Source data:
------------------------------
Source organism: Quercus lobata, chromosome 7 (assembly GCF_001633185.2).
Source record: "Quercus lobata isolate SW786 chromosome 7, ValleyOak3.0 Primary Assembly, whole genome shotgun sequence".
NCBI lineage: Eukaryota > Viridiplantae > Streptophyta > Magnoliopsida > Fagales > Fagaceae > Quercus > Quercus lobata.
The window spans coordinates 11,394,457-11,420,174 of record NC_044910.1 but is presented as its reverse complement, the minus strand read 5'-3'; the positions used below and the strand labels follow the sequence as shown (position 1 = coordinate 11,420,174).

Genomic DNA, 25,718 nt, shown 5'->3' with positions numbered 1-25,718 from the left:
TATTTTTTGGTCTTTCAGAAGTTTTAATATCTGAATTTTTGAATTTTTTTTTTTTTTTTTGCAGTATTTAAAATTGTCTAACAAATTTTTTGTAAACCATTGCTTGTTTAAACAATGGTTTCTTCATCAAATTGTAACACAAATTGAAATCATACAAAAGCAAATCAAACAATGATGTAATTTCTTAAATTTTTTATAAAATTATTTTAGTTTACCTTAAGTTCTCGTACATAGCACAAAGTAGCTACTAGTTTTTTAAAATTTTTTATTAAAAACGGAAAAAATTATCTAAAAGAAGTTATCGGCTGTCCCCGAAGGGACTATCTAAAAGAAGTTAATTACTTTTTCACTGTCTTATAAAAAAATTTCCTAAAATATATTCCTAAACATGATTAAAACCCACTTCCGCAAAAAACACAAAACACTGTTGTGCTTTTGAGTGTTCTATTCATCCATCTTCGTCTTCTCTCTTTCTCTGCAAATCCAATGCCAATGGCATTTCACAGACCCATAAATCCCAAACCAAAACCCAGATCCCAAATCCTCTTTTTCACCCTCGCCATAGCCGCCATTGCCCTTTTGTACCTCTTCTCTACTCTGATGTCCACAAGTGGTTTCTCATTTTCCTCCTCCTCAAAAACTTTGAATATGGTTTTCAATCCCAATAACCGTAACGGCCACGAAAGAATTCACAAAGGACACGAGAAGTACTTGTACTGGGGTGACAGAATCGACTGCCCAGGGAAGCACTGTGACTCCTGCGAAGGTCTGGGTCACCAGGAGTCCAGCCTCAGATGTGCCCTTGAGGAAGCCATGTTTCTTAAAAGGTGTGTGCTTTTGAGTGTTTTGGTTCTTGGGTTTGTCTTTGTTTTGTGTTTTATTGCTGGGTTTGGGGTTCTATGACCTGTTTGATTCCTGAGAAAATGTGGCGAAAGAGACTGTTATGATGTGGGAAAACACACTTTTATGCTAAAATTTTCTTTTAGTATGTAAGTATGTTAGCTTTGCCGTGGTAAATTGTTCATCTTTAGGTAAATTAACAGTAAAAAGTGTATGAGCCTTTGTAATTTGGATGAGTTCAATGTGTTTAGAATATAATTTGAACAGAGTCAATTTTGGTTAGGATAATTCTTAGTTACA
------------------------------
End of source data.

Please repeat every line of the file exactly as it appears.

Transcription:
Source organism: Quercus lobata, chromosome 7 (assembly GCF_001633185.2).
Source record: "Quercus lobata isolate SW786 chromosome 7, ValleyOak3.0 Primary Assembly, whole genome shotgun sequence".
NCBI lineage: Eukaryota > Viridiplantae > Streptophyta > Magnoliopsida > Fagales > Fagaceae > Quercus > Quercus lobata.
The window spans coordinates 11,394,457-11,420,174 of record NC_044910.1 but is presented as its reverse complement, the minus strand read 5'-3'; the positions used below and the strand labels follow the sequence as shown (position 1 = coordinate 11,420,174).

Genomic DNA, 25,718 nt, shown 5'->3' with positions numbered 1-25,718 from the left:
TATTTTTTGGTCTTTCAGAAGTTTTAATATCTGAATTTTTGAATTTTTTTTTTTTTTTTTGCAGTATTTAAAATTGTCTAACAAATTTTTTGTAAACCATTGCTTGTTTAAACAATGGTTTCTTCATCAAATTGTAACACAAATTGAAATCATACAAAAGCAAATCAAACAATGATGTAATTTCTTAAATTTTTTATAAAATTATTTTAGTTTACCTTAAGTTCTCGTACATAGCACAAAGTAGCTACTAGTTTTTTAAAATTTTTTATTAAAAACGGAAAAAATTATCTAAAAGAAGTTATCGGCTGTCCCCGAAGGGACTATCTAAAAGAAGTTAATTACTTTTTCACTGTCTTATAAAAAAATTTCCTAAAATATATTCCTAAACATGATTAAAACCCACTTCCGCAAAAAACACAAAACACTGTTGTGCTTTTGAGTGTTCTATTCATCCATCTTCGTCTTCTCTCTTTCTCTGCAAATCCAATGCCAATGGCATTTCACAGACCCATAAATCCCAAACCAAAACCCAGATCCCAAATCCTCTTTTTCACCCTCGCCATAGCCGCCATTGCCCTTTTGTACCTCTTCTCTACTCTGATGTCCACAAGTGGTTTCTCATTTTCCTCCTCCTCAAAAACTTTGAATATGGTTTTCAATCCCAATAACCGTAACGGCCACGAAAGAATTCACAAAGGACACGAGAAGTACTTGTACTGGGGTGACAGAATCGACTGCCCAGGGAAGCACTGTGACTCCTGCGAAGGTCTGGGTCACCAGGAGTCCAGCCTCAGATGTGCCCTTGAGGAAGCCATGTTTCTTAAAAGGTGTGTGCTTTTGAGTGTTTTGGTTCTTGGGTTTGTCTTTGTTTTGTGTTTTATTGCTGGGTTTGGGGTTCTATGACCTGTTTGATTCCTGAGAAAATGTGGCGAAAGAGACTGTTATGATGTGGGAAAACACACTTTTATGCTAAAATTTTCTTTTAGTATGTAAGTATGTTAGCTTTGCCGTGGTAAATTGTTCATCTTTAGGTAAATTAACAGTAAAAAGTGTATGAGCCTTTGTAATTTGGATGAGTTCAATGTGTTTAGAATATAATTTGAACAGAGTCAATTTTGGTTAGGATAATTCTTAGTTACA